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How much do you know about the namesake of our college?

Lucy Cavendish, born in 1841, was a true inspiration, who dedicated her life to her work in the pursuit of equality in education.

Born into an aristocratic family, she was a Maid in Honour to Queen Victoria, until her marriage to Lord Frederick Cavendish, a politician,  which lasted eighteen years until his untimely death. This sad event would become a turning point, steering Lucy towards her lifelong dedication to the cause of women's education.

Lucy Cavendish

She became an active member of the Ladies Diocesan Association, an organization committed to bridging the socioeconomic divides of the time. Through her work, she frequently visited workhouses, providing support and fostering connections between the wealthy and the impoverished.

Lucy's leadership extended to her role as the President of the Yorkshire Ladies Council of Education, where she focused on the cause of women's education. Despite being offered the prestigious position of Mistress of Girton College, Lucy chose to decline, opting instead to concentrate her efforts on the Girls’ Public Day School Company as a founding member. It is here she focused on creating affordable educational opportunities that were, at the time, scarce.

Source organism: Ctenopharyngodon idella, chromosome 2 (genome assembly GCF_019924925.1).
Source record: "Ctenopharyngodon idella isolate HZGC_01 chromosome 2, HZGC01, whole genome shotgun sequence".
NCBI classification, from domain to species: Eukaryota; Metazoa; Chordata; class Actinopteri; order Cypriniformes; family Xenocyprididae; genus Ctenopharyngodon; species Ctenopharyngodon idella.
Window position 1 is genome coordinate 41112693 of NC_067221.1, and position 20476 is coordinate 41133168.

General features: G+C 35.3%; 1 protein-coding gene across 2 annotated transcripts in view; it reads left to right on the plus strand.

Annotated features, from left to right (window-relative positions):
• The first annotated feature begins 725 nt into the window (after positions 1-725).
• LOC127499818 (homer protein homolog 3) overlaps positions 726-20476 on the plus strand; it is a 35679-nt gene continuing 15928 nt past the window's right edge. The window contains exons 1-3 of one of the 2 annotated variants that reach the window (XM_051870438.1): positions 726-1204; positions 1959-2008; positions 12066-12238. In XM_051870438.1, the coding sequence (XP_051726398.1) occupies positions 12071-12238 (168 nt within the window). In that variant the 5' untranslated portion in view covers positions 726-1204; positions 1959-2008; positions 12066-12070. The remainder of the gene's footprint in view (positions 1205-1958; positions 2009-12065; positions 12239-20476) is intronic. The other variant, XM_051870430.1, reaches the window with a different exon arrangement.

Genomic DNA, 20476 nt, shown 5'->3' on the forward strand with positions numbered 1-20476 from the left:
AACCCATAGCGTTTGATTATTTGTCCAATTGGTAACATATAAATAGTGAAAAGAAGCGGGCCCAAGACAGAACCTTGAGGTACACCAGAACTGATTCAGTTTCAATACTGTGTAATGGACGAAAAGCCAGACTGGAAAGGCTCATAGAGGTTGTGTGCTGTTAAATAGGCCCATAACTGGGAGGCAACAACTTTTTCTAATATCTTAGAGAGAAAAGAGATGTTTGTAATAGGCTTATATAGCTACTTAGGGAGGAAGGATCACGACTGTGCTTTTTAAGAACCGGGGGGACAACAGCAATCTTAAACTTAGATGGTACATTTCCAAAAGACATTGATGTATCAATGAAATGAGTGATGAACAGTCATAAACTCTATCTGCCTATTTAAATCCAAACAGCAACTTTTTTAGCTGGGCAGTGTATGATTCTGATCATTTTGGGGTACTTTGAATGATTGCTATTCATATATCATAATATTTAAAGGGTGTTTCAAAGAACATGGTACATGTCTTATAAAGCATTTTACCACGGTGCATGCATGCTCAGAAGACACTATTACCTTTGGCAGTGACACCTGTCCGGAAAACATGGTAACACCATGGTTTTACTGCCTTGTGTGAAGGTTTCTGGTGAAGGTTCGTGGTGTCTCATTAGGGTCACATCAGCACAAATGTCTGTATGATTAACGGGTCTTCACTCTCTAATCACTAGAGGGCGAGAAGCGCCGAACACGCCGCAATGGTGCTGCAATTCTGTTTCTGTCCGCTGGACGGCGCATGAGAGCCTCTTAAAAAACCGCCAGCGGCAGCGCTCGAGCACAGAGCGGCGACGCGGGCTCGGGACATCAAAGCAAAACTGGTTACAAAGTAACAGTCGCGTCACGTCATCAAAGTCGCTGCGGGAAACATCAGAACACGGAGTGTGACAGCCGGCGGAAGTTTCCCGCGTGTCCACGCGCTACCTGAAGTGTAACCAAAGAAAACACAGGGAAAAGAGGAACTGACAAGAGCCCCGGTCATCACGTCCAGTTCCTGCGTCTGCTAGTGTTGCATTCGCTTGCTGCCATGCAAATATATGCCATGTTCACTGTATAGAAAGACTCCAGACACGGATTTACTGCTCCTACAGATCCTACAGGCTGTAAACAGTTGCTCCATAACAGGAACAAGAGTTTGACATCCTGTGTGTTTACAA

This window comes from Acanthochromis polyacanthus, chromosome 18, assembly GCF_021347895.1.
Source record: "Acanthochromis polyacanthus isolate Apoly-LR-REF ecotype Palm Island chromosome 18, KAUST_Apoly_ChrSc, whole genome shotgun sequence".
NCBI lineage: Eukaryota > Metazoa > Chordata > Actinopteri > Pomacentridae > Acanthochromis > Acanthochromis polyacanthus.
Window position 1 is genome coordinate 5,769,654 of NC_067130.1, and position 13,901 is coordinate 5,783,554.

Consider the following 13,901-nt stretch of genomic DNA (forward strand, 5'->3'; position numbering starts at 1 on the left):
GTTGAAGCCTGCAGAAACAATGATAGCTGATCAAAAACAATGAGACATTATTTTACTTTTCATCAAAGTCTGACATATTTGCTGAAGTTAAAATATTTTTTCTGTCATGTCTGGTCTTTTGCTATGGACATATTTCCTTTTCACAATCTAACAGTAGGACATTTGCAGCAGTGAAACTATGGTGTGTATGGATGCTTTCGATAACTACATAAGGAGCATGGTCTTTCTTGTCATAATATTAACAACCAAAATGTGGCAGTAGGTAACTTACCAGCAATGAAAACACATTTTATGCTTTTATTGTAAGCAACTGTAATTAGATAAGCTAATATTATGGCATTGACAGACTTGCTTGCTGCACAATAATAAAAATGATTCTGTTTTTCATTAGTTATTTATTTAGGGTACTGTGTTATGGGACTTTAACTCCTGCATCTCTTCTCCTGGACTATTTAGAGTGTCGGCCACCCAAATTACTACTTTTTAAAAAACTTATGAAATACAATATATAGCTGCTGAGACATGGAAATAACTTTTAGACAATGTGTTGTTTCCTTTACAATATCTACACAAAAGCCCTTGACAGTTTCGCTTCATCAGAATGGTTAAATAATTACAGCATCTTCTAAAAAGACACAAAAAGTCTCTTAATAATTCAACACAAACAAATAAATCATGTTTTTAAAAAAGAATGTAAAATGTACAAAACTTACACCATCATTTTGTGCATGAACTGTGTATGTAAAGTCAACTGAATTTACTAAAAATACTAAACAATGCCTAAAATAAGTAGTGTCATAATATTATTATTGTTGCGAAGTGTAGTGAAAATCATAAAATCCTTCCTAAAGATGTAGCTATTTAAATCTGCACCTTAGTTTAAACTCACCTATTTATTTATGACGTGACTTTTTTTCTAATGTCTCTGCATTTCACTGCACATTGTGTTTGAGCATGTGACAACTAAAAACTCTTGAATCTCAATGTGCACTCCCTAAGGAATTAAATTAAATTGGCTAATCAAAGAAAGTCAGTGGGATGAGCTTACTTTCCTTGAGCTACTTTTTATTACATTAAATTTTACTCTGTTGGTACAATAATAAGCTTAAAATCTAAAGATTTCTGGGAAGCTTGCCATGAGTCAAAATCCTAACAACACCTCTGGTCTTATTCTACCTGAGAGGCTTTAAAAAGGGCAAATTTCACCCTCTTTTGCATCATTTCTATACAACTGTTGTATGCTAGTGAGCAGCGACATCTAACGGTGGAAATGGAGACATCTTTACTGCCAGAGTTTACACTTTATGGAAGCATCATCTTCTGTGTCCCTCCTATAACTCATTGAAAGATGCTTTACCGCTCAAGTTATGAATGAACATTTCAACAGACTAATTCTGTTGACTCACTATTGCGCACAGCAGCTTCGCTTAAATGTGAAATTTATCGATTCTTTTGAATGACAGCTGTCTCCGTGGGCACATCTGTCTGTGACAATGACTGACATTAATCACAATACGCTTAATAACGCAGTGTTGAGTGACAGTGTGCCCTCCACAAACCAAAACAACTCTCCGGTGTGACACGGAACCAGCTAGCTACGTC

Lucy’s impact extended beyond her lifetime, and recognizing her contributions, Cambridge University named its first postgraduate college for women after her in 1965. Lucy Cavendish College was founded by female academics who, inspired by Lucy's vision, sought to expand the horizons for women's education at a time when only Girton and Newnham Colleges excepted women at Cambridge.

Today, Lucy Cavendish College follows in its namesakes steps, continuing to empower students from any background. With a mission to support and unlock the potential of students from non-traditional and underrepresented backgrounds, the college strives to support students who are driven by a desire to make a difference and who are committed to having a positive and lasting impact on society.

If you want more information about Lucy and her work, read the document below written by Dr. Jane Renfrew

Who was Lucy Cavendish?

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